If a university were to dedicate itself to a “Sobriety Code,” students would transfer. If it were to formulate a "Sex Code", it would disturb parents or the women's studies department. But an “Honor Code” troubles no one.
Sometimes the obvious is true: What carried Bush to a second term was the War on Terrorism.
A number of European avant-garde jazz musicians of my acquaintance have carped about the damage that government funding can bring to the free-jazz community. The self-promoting sass displayed by those on our side of the Atlantic is largely unknown on the continent.
Having purchased my first Hoagy Carmichael CD, I could ignore the irksome Hit Parade orchestral fluff that marred some of the tunes and delight in some of the greatest songs in the annals of American popular music.
Do the protestors, whose visceral hatred for the president's supposed simplicity is everywhere on display, believe that their paraphernalia of protest (posters, T-shirts, slogans and chants) present a counterpoise to the simplicity of George W. Bush's worldview?
My interlocutor persisted: "Doesn't the word 'Israel' come from America?"
The graffito that says the most about Italy's relationship with the United States is a message I saw in a few parts of the city: "Americans, Go Home."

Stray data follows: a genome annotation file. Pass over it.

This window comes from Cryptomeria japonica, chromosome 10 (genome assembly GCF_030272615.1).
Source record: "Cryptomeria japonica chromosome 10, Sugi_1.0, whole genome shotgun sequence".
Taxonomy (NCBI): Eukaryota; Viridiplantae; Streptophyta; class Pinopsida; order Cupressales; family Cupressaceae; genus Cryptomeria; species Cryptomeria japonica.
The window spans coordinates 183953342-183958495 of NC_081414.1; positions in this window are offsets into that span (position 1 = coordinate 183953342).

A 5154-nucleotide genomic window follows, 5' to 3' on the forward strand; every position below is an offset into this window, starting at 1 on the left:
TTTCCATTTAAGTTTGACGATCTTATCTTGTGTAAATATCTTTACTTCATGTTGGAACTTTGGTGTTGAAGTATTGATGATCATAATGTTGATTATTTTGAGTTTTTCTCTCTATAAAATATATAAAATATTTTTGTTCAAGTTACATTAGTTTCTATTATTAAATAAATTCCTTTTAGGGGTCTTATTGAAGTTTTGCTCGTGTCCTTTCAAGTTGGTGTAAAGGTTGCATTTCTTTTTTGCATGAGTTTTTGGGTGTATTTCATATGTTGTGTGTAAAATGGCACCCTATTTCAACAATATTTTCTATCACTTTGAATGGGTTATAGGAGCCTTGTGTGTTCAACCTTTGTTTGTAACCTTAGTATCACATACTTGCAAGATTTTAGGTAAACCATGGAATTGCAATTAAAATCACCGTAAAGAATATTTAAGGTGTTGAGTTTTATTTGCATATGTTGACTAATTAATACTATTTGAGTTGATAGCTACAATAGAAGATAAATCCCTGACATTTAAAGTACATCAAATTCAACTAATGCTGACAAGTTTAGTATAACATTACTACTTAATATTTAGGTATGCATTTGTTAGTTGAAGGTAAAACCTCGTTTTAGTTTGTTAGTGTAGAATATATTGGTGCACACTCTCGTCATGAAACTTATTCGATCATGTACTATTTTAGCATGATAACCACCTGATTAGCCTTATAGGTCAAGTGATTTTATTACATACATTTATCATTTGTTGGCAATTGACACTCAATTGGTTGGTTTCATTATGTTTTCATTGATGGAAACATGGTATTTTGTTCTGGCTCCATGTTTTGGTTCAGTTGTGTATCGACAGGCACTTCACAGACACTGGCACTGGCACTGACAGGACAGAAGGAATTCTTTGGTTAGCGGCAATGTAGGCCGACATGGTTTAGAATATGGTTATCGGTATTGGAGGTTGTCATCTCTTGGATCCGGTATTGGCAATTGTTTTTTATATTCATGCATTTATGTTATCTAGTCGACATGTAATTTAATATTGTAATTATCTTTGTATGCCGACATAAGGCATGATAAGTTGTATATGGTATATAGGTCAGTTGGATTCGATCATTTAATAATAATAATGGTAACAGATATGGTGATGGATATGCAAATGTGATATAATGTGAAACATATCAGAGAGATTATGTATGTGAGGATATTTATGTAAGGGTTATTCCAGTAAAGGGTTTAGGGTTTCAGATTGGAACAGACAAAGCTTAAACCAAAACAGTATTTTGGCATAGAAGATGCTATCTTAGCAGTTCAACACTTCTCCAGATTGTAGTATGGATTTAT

In a recent issue of The Spectator, columnist Rod Liddle averred that everyone would be much better off if Saddam were still in power. Not even as vehement an American critic of the Iraq War as Howard Dean ventured such an opinion on this side of the Atlantic.
In some ways, Dijkstra is an uncharacteristic figure in the movement: he doesn't appear particularly interested in the vaudevillian antics of the Kollektief, or the neo-Dada tomfoolery of Mengelberg and Bennink. Rather, he comes across as an introspective, almost shy, presence on stage.
The question beckons: Why can Spivak express herself so lucidly in Commentary, but offer only linguistic legerdemain elsewhere? In short, why can Spivak only occasionally write a sentence?
It's doubtful whether a magazine aimed at "urban Jews in their 20s and 30s, who've very little or no connection to the organized Jewish world" can grow before its readers lose their last attenuated links to their religion and culture. This is Judaism as a scene and lifestyle instead of a culture and faith. Imagine a Norman Mailer essay on "The White Hebrew" and you'll get the picture.